Shellenberger et al., 9-11-12
[Michael Shellenberger, President -- The Breakthrough Institute, Ted Nordhaus, Chairman -- The Breakthrough Institute, both leading global thinkers on energy, climate, security, human development, and politics, authors of numerous books on energy, Jessica Lovering, Policy Analyst, Energy and Climate Program -- The Breakthrough Institute, “New Nukes
Why We Need Radical Innovation to Make New Nuclear Energy Cheap,” http://thebreakthrough.org/index.php/programs/energy-and-climate/new-nukes/]
Most of these designs still face substantial technical hurdles before they will be ready for commercial demonstration. That means a great deal of research and innovation will be necessary to make these next generation plants viable and capable of displacing coal and gas. The United States could be a leader on developing these technologies, but unfortunately U.S. nuclear policy remains mostly stuck in the past. Rather than creating new solutions, efforts to restart the U.S. nuclear industry have mostly focused on encouraging utilities to build the next generation of large, light-water reactors with loan guarantees and various other subsidies and regulatory fixes. With a few exceptions, this is largely true elsewhere around the world as well. Nuclear has enjoyed bipartisan support in Congress for more than 60 years, but the enthusiasm is running out. The Obama administration deserves credit for authorizing funding for two small modular reactors, which will be built at the Savannah River site in South Carolina. But a much more sweeping reform of U.S. nuclear energy policy is required. At present, the Nuclear Regulatory Commission has little institutional knowledge of anything other than light-water reactors and virtually no capability to review or regulate alternative designs. This affects nuclear innovation in other countries as well, since the NRC remains, despite its many critics, the global gold standard for thorough regulation of nuclear energy. Most other countries follow the NRC's lead when it comes to establishing new technical and operational standards for the design, construction, and operation of nuclear plants. What's needed now is a new national commitment to the development, testing, demonstration, and early stage commercialization of a broad range of new nuclear technologies -- from much smaller light-water reactors to next generation ones -- in search of a few designs that can be mass produced and deployed at a significantly lower cost than current designs. This will require both greater public support for nuclear innovation and an entirely different regulatory framework to review and approve new commercial designs. In the meantime, developing countries will continue to build traditional, large nuclear power plants. But time is of the essence. With the lion's share of future carbon emissions coming from those emerging economic powerhouses, the need to develop smaller and cheaper designs that can scale faster is all the more important.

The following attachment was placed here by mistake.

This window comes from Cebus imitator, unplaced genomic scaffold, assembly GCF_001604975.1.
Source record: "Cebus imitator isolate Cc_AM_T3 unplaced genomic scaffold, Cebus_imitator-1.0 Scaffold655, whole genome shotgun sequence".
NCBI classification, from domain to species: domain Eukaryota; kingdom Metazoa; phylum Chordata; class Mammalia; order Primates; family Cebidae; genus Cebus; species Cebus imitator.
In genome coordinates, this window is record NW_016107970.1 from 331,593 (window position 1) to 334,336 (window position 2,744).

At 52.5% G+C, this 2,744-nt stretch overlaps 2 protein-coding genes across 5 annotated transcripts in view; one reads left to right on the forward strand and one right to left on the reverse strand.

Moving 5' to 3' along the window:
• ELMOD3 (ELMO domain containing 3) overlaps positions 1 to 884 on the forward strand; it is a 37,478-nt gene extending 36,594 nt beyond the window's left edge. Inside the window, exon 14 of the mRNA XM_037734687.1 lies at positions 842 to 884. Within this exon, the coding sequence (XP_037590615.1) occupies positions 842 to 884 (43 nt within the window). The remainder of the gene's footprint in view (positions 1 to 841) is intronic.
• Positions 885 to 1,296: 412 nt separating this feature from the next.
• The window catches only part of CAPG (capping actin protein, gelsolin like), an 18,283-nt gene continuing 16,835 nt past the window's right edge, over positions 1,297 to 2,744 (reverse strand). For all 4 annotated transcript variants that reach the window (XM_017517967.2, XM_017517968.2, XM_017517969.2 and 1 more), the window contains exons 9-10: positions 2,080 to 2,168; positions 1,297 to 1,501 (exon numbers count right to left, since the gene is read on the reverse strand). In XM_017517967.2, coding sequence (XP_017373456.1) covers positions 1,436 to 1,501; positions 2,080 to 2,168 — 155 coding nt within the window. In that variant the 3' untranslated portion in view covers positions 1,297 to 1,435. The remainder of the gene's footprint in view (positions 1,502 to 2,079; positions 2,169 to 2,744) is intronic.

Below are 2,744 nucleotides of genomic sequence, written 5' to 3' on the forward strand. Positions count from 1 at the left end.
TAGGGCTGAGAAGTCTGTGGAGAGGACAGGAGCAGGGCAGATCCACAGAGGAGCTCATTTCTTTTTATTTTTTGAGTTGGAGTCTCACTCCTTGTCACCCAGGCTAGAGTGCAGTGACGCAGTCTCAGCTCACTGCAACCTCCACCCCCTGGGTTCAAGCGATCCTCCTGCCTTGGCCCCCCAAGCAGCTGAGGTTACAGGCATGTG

No impact to trade wars
Share with your friends: